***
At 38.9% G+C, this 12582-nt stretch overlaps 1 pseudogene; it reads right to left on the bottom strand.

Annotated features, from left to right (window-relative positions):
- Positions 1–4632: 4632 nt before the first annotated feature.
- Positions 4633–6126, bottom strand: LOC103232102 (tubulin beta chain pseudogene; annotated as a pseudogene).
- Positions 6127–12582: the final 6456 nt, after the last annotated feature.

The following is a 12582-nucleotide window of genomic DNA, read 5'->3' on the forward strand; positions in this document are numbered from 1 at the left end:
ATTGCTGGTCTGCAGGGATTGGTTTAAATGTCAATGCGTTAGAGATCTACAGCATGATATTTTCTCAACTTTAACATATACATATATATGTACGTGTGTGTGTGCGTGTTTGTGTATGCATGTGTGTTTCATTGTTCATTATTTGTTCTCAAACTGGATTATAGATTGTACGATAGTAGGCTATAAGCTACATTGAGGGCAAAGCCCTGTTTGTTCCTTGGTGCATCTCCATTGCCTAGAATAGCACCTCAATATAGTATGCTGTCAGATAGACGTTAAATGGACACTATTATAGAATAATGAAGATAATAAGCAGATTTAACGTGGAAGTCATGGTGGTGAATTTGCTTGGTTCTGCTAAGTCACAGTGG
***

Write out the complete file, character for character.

At 38.9% G+C, this 12582-nt stretch overlaps 1 pseudogene; it reads right to left on the bottom strand.

Annotated features, from left to right (window-relative positions):
- Positions 1–4632: 4632 nt before the first annotated feature.
- Positions 4633–6126, bottom strand: LOC103232102 (tubulin beta chain pseudogene; annotated as a pseudogene).
- Positions 6127–12582: the final 6456 nt, after the last annotated feature.

The following is a 12582-nucleotide window of genomic DNA, read 5'->3' on the forward strand; positions in this document are numbered from 1 at the left end:
ATTGCTGGTCTGCAGGGATTGGTTTAAATGTCAATGCGTTAGAGATCTACAGCATGATATTTTCTCAACTTTAACATATACATATATATGTACGTGTGTGTGTGCGTGTTTGTGTATGCATGTGTGTTTCATTGTTCATTATTTGTTCTCAAACTGGATTATAGATTGTACGATAGTAGGCTATAAGCTACATTGAGGGCAAAGCCCTGTTTGTTCCTTGGTGCATCTCCATTGCCTAGAATAGCACCTCAATATAGTATGCTGTCAGATAGACGTTAAATGGACACTATTATAGAATAATGAAGATAATAAGCAGATTTAACGTGGAAGTCATGGTGGTGAATTTGCTTGGTTCTGCTAAGTCACAGTGG